Elsa the Samoyed-Golden Retriever is not afraid of a little freezing water.
Otago's resident “Elsa” embodied the spirit of Disney's 'Let it go', jumping into a freezing lake with wild abandon for the shot that took top prize at the 2023 Bulletin Photo Competition.
Research Fellow Dr Teodora Georgescu, the photographer behind the shot and Elsa the Samoyed-Golden Retriever-cross's partner in crime, says Elsa's always been up for adventure and was the inspiration behind her foray into photography.
“I became interested in photography because I started an Instagram account (@floofyfriday) for our dog Elsa,” says Dr Georgescu.
“I'm still quite new to photography and constantly learning, but I have a great model that's always happy to pose, in return for a stick or treat, of course.”
The first runner-up's photo also features other creatures at play, this time puffins.
Puffins in action in their natural habitat.
Senior Administrator Simon Roberts, from Student Administration, caught the puffins in action at Lunga, one of the Treshnish Isles in Scotland and a protected sanctuary.
“Tourist expeditions to Lunga have acclimatised the inhabitants to human presence, making it an amazing place to photograph and interact with wildlife.
“I took this shot on a Sony A7R3 with a 24-70mm lens, which reveals just how close we were able to get that I didn't need a telephoto to shoot.”
Roberts, who connects with nature through photography, said the 'playful and charismatic' puffins were the perfect subject.
“I enjoyed the challenge of trying to capture the puffins' expressions and interactions, their character and humour.”
Our second runner-up's photo features the majestic tūī, perched delicately on a harakeke.
A tūī stays still long enough for this winning shot.
The shot was captured by Senior Professional Practice Fellow Jo Prince, who calls herself “an opportunistic photographer still improving her craft”.
Camping near Catlins Lake, with the harakeke flowering, the long summer days and the tūī in full force, inspired Prince to practice a few new settings on her FUJIFILM X-T20.
“Keen to get a good feed, the tūī didn't often pause long, but I was delighted to capture the beautiful feathers, the pollen, and the contrast with the deep red harakeke.”
Her photography journey was mostly focussed on documenting tramping and mountaineering landscapes and adventures. Since having kids, her focus has broadened while capturing their adventures in the outdoors.
“Spending time wandering at child's pace, Aotearoa's wonderful birds began to pique my interest and I'm hoping to spend more time developing this skill.”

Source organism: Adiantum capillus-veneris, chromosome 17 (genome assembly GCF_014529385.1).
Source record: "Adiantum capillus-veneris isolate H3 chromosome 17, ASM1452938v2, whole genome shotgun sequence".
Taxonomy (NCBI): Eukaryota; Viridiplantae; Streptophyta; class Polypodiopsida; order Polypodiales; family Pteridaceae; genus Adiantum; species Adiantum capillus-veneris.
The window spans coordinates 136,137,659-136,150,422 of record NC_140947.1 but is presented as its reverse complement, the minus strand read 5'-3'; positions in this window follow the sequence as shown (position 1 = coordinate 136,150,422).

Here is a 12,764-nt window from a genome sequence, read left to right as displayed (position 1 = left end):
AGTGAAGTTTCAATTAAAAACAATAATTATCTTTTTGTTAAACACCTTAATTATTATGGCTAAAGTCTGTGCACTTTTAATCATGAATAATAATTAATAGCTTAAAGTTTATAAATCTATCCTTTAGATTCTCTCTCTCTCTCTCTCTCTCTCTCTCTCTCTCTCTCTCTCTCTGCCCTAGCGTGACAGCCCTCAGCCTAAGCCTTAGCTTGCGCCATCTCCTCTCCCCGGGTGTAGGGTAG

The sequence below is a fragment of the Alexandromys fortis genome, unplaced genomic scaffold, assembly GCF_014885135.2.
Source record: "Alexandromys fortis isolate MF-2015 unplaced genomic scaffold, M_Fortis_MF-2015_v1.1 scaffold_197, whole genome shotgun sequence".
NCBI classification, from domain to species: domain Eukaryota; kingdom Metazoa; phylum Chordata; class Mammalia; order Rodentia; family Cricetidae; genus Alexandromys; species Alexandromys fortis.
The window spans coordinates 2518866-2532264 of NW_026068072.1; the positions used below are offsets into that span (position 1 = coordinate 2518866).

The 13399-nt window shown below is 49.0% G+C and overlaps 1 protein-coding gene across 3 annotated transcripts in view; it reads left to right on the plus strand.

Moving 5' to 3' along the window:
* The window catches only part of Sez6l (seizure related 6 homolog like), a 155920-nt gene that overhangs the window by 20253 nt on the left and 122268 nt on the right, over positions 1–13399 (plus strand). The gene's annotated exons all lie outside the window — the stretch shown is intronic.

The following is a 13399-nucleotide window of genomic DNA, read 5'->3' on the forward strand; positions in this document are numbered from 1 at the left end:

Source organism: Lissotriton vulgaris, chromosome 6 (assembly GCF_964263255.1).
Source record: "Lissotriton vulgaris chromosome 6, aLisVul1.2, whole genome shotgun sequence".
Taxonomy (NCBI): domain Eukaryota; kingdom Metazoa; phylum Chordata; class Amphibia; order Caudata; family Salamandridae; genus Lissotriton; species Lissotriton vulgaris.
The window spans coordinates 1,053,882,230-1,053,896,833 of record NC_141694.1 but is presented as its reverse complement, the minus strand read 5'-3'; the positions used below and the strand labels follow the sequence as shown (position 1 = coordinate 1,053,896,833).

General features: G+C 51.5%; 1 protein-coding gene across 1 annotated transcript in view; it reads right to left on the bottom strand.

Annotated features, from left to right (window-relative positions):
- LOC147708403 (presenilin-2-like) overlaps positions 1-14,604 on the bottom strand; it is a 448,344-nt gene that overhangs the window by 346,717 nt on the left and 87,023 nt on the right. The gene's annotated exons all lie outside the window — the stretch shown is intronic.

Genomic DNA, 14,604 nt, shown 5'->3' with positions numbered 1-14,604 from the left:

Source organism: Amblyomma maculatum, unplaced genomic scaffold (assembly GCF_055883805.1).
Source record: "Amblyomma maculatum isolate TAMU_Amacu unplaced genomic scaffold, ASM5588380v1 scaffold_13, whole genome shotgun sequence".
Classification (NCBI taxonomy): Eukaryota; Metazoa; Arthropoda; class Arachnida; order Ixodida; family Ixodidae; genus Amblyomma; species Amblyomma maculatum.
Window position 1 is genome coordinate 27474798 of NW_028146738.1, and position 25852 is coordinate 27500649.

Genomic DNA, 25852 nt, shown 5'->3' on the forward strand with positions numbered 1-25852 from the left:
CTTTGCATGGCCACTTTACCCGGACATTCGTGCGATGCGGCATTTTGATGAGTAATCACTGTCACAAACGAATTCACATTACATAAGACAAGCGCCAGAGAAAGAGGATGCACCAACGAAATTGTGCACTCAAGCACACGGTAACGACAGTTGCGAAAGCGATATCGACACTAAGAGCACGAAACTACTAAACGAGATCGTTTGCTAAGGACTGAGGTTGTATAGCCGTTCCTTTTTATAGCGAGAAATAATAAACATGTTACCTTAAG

The winners were picked following an anonymous shortlisting process.
Judge and two-time competition winner Eugene Yeo says the judging wasn't easy, with over 140 entries to choose from.
“There was a wide range of subjects and settings to choose from, and the quality was high. It's great to again see such enthusiasm for this competition.”
Geoff Burns, Deputy Proctor / Principal CCTV Manager
Piko living his best life.
I had visited Piko (the cat) a few times while he was waiting to be adopted along with his brother Wookie. After three months of them not being chosen I knew I had to “rescue” them both and take them home.
This photo was taken on Piko's first evening with us. The first day of his new “best life”. The photo was a grab shot using my iPhone, with some minor in-phone postproduction tweaks.
Before coming to Otago five years ago I was a police forensic photographer, which was both amazing and rewarding, but also very challenging. When not teaching or taking forensic images I enjoyed black and white fine art, landscape, and portrait photography. I was given an old second-hand SLR camera while in high school and nearly 40 years later, I'm still loving taking photos.
Hamish Michael Doogan, Bachelor of Science student
Seal pups at play.
Having an enduring love for wildlife and the natural world, wildlife photography has become a big passion of mine. Currently in my third year studying Ecology at Otago, I was lucky enough to go on a fieldtrip to Rēkohu Chatham Islands, where this image was taken.
In a colony of what honestly seemed like hundreds of seals, I was able to watch these beautiful pups play. Following them patiently through the lens I was able to capture this special moment. It was a truly humbling experience to witness such a beautiful moment in a truly unique place.
Judy Ormandy, Senior Lecturer - Obstetrics, Gynaecology & Women's Health, University of Otago, Wellington
Weedy sea dragons - The photogenic cousins of seahorses.
This photo was taken in Deep Glen Bay in Tasmania, a known haunt for the unique weedy sea dragons. Weedy sea dragons are a photogenic relation of seahorses and found along the Southern coastlines of Australia and in Tasmania. Capturing both the sea dragon and my dive buddy in the photo involved some careful positioning, patience, and many frenetic hand signals to my dive buddy.